Lovely to see your garden looking autumn-like! Beauty berries have recently become popular here, but I have yet to see one that looks as good as yours. Maybe they don’t like our winters… I think it’s wonderful that your nursery offers tours and has such a lovely show garden. Nothing like that is near to me; Southern Germany still has a long way to go to please gardeners, but it is getting better slowly! The Baptisia is very pretty – it does resemble eucalyptus a lot, which is a tree I love. I also have Stachys, but it is looking a bit tatty now that autumn’s here. It is great ground cover in the full sun though.

    Reply
    1. pbmgarden Post author

      Thanks Cathy. I haven’t made up my mind about beautyberry. The native is less interesting to me than the Asian but I feel like I “should” grow the native one for the birds. We are lucky to have several nice nurseries nearby. This nursery is only open to the public a few weekends each year and somehow for years I’d never managed to get there (just an hour away), so I was happy the garden club arranged a private tour for us.

      Reply
  2. Christina

    Susie you have featured some very interesting foliage today. From the image I would have been sure that Baptisia arachnifera was eucalyptus; are there many plants that can’t be sold out of state because they are rare? I’ve never heard of that before. I’ve seen Ruscus in florists but never as a plant to buy, now that would be useful for me, Thank you for joining in GBFD again this month, I value your support.

    Reply
  3. Pauline

    Lovely foliage again Susie.
    The foliage from your garden tour was so interesting, what a fantastic Hosta that was and yes, the Baptisia certainly does look like a Eucalyptus, it’s good that your state is preserving it. I have a couple of Ruscus plants here and it certainly is useful on the few occasions that I do a flower arrangement !

    Reply
    1. pbmgarden Post author

      Glad you enjoyed seeing this foliage Pauline. I thought of you when I posted that hosta photo. The owner of this nursery, Tony Avent, is a well-respected hosta breeder (among other things). Interesting to know you have ruscus. I’d like to grow something like to use in flower arrangements but i don’t have much shade.

      Reply
  4. Chloris

    Lots of lovely foliage. I liked your garden tour. I saw a Baptisia recently growing in the garden of a nursery and I couldn’t think what it could be. It had such glaucous blue foliage. I didn’ t make a note of which one it was, but I had never seen one with foliage like that before. It looked like this Baptisia arachnifera. It is gorgeous.

    Reply
  5. Julie

    Hi Susie, Your tour and your guide sound wonderful, I did not know about the transformation from vine to shrub of Hedera helix, I must of seen this in the wild and not computed what I was looking at. Thankyou for sharing this, I am off to google this some more. Thats a lesson too to look and not just wander along.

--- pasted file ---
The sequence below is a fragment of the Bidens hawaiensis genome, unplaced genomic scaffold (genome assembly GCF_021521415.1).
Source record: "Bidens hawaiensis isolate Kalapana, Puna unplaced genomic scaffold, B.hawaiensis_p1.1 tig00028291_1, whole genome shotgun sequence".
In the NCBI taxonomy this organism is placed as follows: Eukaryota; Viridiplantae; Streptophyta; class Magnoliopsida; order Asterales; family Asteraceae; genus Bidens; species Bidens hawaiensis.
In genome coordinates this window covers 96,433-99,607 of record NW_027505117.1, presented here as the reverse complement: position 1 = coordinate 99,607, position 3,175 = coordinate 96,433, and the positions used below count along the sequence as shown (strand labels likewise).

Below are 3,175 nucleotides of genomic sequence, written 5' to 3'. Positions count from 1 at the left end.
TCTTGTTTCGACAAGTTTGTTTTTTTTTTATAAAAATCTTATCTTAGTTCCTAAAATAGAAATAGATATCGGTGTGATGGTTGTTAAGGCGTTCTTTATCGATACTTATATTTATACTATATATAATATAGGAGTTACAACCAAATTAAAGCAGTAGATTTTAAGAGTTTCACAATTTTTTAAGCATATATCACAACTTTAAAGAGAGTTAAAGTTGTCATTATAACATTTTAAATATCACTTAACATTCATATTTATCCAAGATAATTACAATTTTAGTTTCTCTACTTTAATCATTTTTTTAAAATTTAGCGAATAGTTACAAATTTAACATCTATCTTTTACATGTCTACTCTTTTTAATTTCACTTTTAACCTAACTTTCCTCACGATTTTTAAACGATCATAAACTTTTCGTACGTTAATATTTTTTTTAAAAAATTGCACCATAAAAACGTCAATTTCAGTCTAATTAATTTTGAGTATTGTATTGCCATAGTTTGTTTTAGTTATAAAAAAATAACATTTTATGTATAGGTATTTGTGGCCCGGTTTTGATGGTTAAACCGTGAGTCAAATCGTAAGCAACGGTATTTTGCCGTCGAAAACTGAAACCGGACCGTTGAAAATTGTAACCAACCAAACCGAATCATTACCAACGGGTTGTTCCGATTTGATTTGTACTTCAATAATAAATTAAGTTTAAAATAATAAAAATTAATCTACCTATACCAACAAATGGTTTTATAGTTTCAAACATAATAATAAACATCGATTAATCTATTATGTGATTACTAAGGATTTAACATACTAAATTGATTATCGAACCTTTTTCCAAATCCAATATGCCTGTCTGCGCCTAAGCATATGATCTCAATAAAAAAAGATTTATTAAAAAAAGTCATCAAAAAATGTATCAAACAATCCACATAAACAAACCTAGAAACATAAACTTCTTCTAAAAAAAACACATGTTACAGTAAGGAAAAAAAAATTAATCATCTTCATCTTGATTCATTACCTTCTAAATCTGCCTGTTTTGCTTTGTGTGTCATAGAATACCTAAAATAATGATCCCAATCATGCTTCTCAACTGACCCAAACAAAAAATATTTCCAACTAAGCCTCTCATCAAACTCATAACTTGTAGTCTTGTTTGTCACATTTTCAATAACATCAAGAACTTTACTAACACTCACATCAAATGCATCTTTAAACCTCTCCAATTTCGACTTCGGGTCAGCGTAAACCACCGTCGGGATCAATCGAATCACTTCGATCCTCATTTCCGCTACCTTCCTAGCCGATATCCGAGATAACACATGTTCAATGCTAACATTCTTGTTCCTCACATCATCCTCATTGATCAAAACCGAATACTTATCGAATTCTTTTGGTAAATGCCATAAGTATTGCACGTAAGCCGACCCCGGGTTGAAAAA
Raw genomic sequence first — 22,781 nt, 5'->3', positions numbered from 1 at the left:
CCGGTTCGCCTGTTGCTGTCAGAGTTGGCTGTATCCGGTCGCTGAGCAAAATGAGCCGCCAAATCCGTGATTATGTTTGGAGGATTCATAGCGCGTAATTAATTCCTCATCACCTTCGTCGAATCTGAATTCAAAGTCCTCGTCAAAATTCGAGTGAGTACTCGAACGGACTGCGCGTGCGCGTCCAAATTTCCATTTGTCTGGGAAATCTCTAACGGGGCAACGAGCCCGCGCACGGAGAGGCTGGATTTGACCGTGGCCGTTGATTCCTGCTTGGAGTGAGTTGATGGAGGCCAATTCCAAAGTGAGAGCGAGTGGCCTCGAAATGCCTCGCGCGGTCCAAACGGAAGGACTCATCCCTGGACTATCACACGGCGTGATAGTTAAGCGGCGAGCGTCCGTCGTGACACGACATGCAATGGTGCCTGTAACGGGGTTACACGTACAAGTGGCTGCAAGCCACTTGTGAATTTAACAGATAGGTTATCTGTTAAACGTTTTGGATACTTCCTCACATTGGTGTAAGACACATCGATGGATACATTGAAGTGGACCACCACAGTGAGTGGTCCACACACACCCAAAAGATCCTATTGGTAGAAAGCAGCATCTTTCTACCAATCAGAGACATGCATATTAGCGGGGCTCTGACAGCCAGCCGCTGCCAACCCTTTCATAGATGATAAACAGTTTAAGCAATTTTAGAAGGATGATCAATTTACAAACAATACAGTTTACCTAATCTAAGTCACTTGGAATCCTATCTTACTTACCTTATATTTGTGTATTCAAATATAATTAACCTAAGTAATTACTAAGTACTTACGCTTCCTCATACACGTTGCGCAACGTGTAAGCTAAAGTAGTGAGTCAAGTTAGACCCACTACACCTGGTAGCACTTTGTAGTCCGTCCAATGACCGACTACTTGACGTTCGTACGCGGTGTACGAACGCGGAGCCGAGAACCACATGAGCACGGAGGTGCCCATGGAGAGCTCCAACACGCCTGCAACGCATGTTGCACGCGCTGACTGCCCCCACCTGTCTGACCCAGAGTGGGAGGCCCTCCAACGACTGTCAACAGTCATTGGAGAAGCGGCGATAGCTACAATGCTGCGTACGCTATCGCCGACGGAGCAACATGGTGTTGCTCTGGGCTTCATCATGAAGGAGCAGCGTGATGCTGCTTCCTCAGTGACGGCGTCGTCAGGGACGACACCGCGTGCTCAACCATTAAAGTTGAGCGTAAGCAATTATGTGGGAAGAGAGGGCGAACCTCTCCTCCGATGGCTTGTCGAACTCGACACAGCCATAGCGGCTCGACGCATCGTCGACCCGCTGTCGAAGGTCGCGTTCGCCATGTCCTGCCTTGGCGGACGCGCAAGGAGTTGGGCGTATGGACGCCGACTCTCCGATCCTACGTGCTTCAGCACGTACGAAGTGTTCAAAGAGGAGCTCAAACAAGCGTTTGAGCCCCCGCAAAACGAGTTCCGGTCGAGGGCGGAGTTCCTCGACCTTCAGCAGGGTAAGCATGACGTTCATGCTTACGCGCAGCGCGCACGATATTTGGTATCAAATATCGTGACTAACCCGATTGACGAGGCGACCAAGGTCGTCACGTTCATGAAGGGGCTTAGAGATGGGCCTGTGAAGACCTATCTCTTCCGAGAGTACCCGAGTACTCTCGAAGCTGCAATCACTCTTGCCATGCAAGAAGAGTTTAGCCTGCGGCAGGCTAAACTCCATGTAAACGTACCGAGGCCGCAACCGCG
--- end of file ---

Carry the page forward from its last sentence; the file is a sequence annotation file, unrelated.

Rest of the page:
Reply
    1. pbmgarden Post author

      We all could probably stand to take time to look more, but in this case I think it would have been hard to recognize the shrub form with its distinctly different leaf shape. Let me know if you come across some. Glad I mentioned it–I wasn’t sure if it was common knowledge to everyone else but me, but thought it was interesting.

      Reply
    1. pbmgarden Post author

      Plant Delights Nursery had been on my bucket list for a long time. The owner is very well-known in this area and I had a chance to hear him speak last year at a garden club meeting. For years I used to read his garden column in the local paper (sadly no longer does that).

      Reply
  6. bittster

    Great that you got the spider lilies, they really are a cool southern plant that sprouts up in the middle of nowhere and surprises you! I’ve been trying to make the pink ones happy here, but so far no luck.
    Is ruscus thorny? I’ve heard it called ‘butcher’s broom’ and it never seemed like a plant I’d like to work with in a vase…

    Reply
    1. pbmgarden Post author

      I’m so looking forward to seeing my red spider lilies next fall. Hope you get some extra cooperation this year from your pink spider lilies! It’s frustrating when plants refuse to get established (I have that problem with Monkshood.) I saw somewhere ruscus as having a “false thorny.” There is a rough spot on the back of each leaf but they’re not at all problematic to handle. I think it’s from where the berry is attached but not quite sure about that.

      Reply
  7. Beth @ PlantPostings

    I love the gray-green of the Stachys and the Lavendar foliage. I have Lycoris squamigera and it’s so fun to see the foliage, and then much later the blooms that emerge seemingly out of nowhere. Great foliage post!

    Reply
    1. pbmgarden Post author

      Thanks for your comment Beth. Sorry for the delayed reply. Your message fell into my spam so just now saw it. I’ve only seen the red lycoris, never the pink Lycoris squamigera. The foliage thing fooled me but now I’m doubly anxious to see the flowers next year.

      Reply
  8. Donna@GardensEyeView

    I am overwhelmed by the green lushness still going on in so many spots around the country…and I shouldn’t be. It is just such a difference to here where it is all going, going, gone especially the green foliage.

    Reply
    1. pbmgarden Post author

      I’m in no hurry to catch up to your area Donna but we’re heading into a cold weekend, possible snow in NC mountains and a freeze here on Sunday.

      Reply